He asked John E. Pearson, the Los Alamos physicist who had invited him to lecture, about the instruments. After some hunting they found models of the original parachute payloads.

“Some guy came up and started explaining what we were looking at,” said Dr. Pearson. “Osamu said, ‘Yes. I watched them falling.’ I don’t think I’ve ever seen anyone quite as stunned as that guy.”

I wonder what those instruments recorded.  I wonder if the information would be useful as we try to deal with other nuclear disasters.  I wonder if they were destroyed by the bomb.

Shimomura

Photograph of the family from Shimomura’s Nobel Autobiography

Photograph of Shimomura Josh Reynolds/Associated Press

3 thoughts on “A Nobel Prize Winner and questions about Nagasaki

  1. The Nagasaki plutonium bomb, code-named “Fat Man,” used a trickier “implosion” design that was tested before use, at Alamogordo, New Mexico, in the world’s first atomic explosion, the “Trinity” test of July 16, 1945. Since then, plutonium has become the fuel of choice to initiate nuclear fission, and the uranium “gun” design is now a relic of a bygone age … unless you happen to be a terrorist or a nation wanting to join the global nuclear club.

  2. Hi Maya,

    Before I retired, I had a wonderful patient I knew as Maya, though she was known by her Japanese name in the all Japanese school she attends. She was very much a Japanese child, without American ways. Nevertheless, she was born here and had a white father.

    One day her Japanese mother, vice-president of a company here, told me her story. I will call her “K.” Her father was a pilot in the Emperor’s air force. One day in 1945, he was on leave with his family, when he received the special assignment notice that meant a kamikaze mission. He boarded the special bus back to base with others with the same assignment. After several hours drive, the bus pulled over to the side of the road. The highest ranking officer announced that the Emperor had just surrendered. All the pilots got out and sat roadside, mortified at the surrender and angry that their mission was thwarted. Or so K’s father said.

    He returned home and lived through the occupation, always deeply depressed. K was born much later in his life. She told of intense fury that her father felt he had failed the Emperor and Japan. She hates Buddhism, because she blames it for her father’s Emperor worship. Above all, she has always felt that her father wasn’t glad that she was born.

    So I shared my story with her. My mother’s brother enlisted like many other young men after Pearl Harbor. He wanted to fly, but was trained as a navigator. He was assigned to Curtis LeMay’s unit bombing Japan. He flew on the Enola Gay, but not that day. It was only the luck of the draw that he wasn’t among those who dropped the atomic bombs.

    His unit was on complete radio silence after Hiroshima, he told his family. They actually continued conventional bombing of Japan after the surrender, of which they were unaware. Certainly hostilities continued unabated by both sides after Hiroshima, and isolated Japanese units who didn’t know of the surrender continued to fight afterwards. The carnage of that war is beyond comprehension, including most of Steve’s family in the Holocaust.

    Ray was demob’ed (sp?) but couldn’t bear civilian life. He enrolled in the school in Colorado that later became the Air Force Academy, and became a pilot and intelligence officer. He was sent to Germany, as were all continuing military who had served in the Pacific Theater. And all who had been in the European Theater were sent to the Pacific, so that the people who harbored deep fury at the deaths of their beloved comrades-in-arms during the war wouldn’t take revenge on the local populations.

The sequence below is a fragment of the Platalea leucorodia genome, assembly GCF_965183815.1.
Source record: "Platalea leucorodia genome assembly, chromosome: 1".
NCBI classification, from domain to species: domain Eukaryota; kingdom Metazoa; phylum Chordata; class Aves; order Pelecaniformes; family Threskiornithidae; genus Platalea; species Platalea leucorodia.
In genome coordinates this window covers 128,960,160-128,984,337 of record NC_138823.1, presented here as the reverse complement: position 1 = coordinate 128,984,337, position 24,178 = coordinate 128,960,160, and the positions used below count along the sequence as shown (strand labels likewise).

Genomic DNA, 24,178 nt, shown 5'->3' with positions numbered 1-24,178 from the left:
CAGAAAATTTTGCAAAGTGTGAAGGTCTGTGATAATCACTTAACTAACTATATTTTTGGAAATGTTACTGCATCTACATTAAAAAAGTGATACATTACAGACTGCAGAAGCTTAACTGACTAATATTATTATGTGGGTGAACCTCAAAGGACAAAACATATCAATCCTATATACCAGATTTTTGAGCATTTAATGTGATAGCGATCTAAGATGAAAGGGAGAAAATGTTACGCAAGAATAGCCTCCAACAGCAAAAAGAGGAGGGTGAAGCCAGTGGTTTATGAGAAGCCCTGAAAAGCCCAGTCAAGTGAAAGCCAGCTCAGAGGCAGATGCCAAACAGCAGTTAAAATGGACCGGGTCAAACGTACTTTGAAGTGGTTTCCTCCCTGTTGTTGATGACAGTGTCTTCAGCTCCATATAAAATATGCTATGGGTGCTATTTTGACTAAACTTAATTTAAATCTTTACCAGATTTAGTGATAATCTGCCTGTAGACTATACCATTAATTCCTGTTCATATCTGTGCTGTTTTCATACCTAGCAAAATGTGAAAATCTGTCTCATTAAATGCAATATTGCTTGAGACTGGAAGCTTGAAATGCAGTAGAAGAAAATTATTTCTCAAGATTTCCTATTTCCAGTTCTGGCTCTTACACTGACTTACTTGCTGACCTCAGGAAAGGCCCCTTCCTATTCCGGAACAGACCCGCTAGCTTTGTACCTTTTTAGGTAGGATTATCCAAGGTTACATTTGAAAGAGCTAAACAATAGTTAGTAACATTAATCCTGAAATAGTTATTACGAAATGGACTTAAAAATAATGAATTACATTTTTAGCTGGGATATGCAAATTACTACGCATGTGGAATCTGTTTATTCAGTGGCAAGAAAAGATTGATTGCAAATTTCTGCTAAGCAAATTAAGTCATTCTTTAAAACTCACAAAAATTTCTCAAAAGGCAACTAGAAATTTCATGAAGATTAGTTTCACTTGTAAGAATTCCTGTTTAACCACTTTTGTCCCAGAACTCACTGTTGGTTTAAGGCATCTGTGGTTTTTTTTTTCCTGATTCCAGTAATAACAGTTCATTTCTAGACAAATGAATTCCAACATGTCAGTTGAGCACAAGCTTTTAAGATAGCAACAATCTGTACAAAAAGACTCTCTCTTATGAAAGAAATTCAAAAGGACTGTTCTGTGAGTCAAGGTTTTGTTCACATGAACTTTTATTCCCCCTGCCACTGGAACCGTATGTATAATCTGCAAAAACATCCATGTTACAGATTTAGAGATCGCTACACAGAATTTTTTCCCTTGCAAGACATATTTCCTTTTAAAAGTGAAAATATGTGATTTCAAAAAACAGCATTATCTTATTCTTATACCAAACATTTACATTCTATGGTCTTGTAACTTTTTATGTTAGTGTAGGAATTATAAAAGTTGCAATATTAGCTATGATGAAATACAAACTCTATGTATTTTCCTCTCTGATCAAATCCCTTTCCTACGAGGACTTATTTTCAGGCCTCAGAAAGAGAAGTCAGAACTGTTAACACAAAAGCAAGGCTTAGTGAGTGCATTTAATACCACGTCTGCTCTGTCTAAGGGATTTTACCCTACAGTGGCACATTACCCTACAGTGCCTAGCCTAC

I have some of his letters from the years in Germany. His parents were committed pacifists (Mennonite offshoots) who hated his work. Grandma never missed an opportunity to tell him he would go to hell for his acts. I have a letter in which he wrote that they only had the freedom to practice their religion because he and his comrades were protecting them. I think, based on cryptic comments, that he was making intelligence flights beyond the Iron Curtain.

    He was later reassigned to a base in Texas. One day in 1954, he and his best friend were assigned to fly together. According to the local paper, they had been ordered to take off in a dust storm without proper instruments. The Air Force denied that that was the cause of the crash. They crashed and died in a remote part of a local farm, found days later by the farmer. Another pilot told Mom that he thought a wrench had been left in the engine during the maintenance before takeoff. I have a friend whose father died the same way.

    Ray and Mom had a first cousin that they adored, Jack, who was in the Naval Academy when war broke out. He graduated in 1943 and also went to the Pacific theater, serving an aircraft carrier at Iwo Jima, Corregidor, and many other major battles. He went on to be a commander in the Korean War, and retired eventually in Annapolis, where he took me to dinner once a month while I was at St. John’s. I loved him as well, and visit his widow in the nursing home when I go there now. My dad was younger, and drafted late in the war. He hated guns and refused to carry one in bootcamp despite intense pressure. He was assigned to a medical unit in the Cotswolds where he carried the wounded transported from the Normandy invasion. He would never talk to anyone but Mom about the war.

    War is hell, as the saying goes. Ray thought, I have been told, that the more conventional bombing of Japan was just as intensely lethal, just less concentrated. And I met many men in my childhood who thought that they would have died in the planned invasion of Japan if it hadn’t been for those bombs. Who knows. The internment of the Japanese was unconscionable. My Chinese sister-in-law’s family was furious about atrocities in China, including the comfort women. I hate the whole thing.

    If possible, we want to show your mom’s documentary in the afternoon on Saturday at Homecoming.

    Love, Melissa